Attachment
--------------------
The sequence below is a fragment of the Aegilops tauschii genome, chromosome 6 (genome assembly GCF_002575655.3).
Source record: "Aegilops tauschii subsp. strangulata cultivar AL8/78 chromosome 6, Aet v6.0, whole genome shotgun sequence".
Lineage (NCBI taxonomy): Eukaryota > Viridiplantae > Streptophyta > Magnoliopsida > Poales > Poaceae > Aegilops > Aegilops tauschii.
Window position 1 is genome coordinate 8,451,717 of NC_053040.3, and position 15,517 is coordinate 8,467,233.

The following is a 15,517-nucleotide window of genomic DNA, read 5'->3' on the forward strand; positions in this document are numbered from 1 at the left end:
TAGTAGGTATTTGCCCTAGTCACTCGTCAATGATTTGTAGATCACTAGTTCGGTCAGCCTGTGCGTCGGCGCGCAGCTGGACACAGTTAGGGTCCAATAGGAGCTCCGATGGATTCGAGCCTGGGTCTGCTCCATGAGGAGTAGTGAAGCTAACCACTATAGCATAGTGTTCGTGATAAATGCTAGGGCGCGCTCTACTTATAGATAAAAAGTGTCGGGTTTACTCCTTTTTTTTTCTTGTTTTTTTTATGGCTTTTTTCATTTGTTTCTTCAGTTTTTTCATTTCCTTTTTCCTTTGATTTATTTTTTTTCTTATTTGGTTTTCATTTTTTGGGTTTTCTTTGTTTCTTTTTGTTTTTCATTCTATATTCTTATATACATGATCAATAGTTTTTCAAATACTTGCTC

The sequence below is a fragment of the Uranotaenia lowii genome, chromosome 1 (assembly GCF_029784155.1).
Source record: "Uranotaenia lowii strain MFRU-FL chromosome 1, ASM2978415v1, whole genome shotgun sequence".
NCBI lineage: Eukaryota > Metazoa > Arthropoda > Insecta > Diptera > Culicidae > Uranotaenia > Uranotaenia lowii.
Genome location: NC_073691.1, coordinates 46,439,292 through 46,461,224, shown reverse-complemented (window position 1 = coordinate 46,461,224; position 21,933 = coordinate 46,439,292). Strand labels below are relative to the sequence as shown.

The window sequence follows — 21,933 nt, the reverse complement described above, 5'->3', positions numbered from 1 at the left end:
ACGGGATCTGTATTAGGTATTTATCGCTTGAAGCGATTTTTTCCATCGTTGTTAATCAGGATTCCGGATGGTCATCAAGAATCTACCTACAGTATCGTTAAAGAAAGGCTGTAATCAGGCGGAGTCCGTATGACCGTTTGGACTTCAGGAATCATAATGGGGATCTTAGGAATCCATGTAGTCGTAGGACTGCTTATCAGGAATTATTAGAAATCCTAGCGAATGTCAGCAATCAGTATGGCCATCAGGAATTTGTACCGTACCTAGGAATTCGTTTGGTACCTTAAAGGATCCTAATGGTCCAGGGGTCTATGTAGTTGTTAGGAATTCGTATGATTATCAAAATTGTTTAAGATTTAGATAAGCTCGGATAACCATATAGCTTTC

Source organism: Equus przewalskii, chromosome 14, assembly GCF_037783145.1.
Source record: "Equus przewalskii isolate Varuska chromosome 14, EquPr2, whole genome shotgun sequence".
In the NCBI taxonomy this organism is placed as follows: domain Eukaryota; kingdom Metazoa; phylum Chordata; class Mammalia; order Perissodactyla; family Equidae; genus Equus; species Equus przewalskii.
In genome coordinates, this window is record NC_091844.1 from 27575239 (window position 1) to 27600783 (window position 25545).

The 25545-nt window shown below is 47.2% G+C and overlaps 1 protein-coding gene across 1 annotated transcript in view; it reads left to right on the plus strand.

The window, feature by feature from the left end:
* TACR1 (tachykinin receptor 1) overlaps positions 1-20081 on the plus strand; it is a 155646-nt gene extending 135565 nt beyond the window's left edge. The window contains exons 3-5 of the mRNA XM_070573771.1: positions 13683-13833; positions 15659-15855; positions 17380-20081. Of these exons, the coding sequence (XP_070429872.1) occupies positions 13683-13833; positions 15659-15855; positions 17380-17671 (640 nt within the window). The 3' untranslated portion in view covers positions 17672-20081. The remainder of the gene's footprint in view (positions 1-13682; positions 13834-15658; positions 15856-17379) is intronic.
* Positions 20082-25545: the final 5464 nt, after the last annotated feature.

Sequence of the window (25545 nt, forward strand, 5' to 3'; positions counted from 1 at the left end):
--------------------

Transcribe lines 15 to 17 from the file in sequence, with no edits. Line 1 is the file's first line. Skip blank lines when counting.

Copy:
In the NCBI taxonomy this organism is placed as follows: domain Eukaryota; kingdom Metazoa; phylum Chordata; class Mammalia; order Perissodactyla; family Equidae; genus Equus; species Equus przewalskii.
In genome coordinates, this window is record NC_091844.1 from 27575239 (window position 1) to 27600783 (window position 25545).

The 25545-nt window shown below is 47.2% G+C and overlaps 1 protein-coding gene across 1 annotated transcript in view; it reads left to right on the plus strand.